9:00 pm - Put kids to bed and sits with husband on sofa watching something on TV. Attempt to laugh reactively at the appropriate times despite the fact that you are knee deep in AP Spanish essays and it is insanely hard to grade in one language and watch TV in another. Suck it up and pour some wine (yeah, in step 2 already, it’s THAT bad) and get to work.  

11:00 pm - Fall asleep in papers.

1:00 am - Realize that you are asleep on sofa and husband has left you. Drag yourself to bathroom, brush teeth and pass out, hoping that at the very least Daniel Jackson will visit you in your dreams. 

3:00 am - Get up to go to the bathroom, no damn Daniel yet, pee and head back to bed, looking at the clock realizing you only have three more hours to sleep. 

“Next Verse, same as the first, southern accent now little bit worse” (No former scouts here? For shame...) 

Oh, did you think I forgot the summer? Here’s how we spend the summer.....

planning,taking classes, recertifiying, getting endorsements, engaging in school sponsored traveling, shopping for next year since they give us no money or supplies, doing every personal thing in our lives (marriage, etc) since we can never get time off during the year, all doctors visits, surgeries, major car repairs, 

You get the idea.  Remember my birthday? Don’t get me one of those little signs. I will smack you. 

Step 3: Make sure your kid is ready to start school.  Yes, I know the supply list is insane, but they are paying us a waitresses salary while they spend crazy amounts of money on things like football stadiums and electronic marquees and giving us a box of chalk and a smile. We know how expensive it is, but really, all we want is for you to send them with paper and pencils, that’s it.  If you kid has something to write with and write on, we’ll be happy and start begging for the rest.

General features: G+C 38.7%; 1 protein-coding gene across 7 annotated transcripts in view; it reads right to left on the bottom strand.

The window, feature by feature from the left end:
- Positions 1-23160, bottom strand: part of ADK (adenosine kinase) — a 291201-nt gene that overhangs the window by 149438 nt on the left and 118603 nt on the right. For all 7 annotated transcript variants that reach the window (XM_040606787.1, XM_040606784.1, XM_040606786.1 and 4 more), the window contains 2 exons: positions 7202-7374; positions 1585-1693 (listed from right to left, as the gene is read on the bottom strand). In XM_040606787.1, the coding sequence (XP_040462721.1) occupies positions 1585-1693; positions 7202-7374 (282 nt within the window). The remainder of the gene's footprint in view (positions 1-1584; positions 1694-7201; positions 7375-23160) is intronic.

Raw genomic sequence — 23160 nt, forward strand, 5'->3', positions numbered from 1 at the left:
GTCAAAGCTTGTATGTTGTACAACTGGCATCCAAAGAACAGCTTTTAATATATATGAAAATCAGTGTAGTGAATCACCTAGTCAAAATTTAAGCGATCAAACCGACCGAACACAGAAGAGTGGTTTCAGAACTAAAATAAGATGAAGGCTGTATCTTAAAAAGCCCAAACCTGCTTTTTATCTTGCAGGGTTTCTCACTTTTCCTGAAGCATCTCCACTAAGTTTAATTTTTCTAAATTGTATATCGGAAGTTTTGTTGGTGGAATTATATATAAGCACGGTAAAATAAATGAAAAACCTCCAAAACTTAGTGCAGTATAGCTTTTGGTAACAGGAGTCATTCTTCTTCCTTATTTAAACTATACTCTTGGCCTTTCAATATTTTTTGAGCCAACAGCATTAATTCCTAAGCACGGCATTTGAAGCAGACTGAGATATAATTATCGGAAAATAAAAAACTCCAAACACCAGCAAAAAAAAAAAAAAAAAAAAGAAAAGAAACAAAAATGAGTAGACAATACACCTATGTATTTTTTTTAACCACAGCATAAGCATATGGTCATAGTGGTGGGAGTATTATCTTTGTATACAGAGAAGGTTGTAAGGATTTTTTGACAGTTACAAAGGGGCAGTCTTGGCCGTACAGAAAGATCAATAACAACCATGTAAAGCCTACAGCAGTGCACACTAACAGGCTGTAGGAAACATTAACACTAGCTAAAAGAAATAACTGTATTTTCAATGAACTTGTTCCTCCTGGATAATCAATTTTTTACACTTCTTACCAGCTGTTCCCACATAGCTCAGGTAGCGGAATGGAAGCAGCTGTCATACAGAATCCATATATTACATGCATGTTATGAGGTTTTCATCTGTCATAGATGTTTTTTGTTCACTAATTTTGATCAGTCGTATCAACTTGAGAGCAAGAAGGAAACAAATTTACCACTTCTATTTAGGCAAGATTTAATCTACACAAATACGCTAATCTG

Step 4: Be involved in your child’s education and I mean really involved, Help them with their homework, spelling lists, reading charts and help out in the classroom when needed. And attend meetings about and for your kids.  Sober.  For real.  Do NOT waltz into a meeting to discuss your child’s academic future, did I say waltz, I meant stagger, announcing to the room that you are still young enough to get your period and are on it right now, so let’s get this shit over. True story. Happened to a friend. You just can’t make that shit up, you know? 

Step 5: Parent your child, leave the education to me part one. I am a professional. I have completed an insane amount of training in order to be underpaid and under appreciated.  But, in this training that my friends in college continuously mocked because I COULD have been a translator or something cool, I have learned a lot about, well, learning.  About how children learn, motivating children to learn, enhancing their educational experience, so trust me, ok? I don’t like those standardized tests any more than you do, but I have spent a LOT of my time trying to make sure the kids don’t even know they are prepping for the tests. Throw me a bone ok?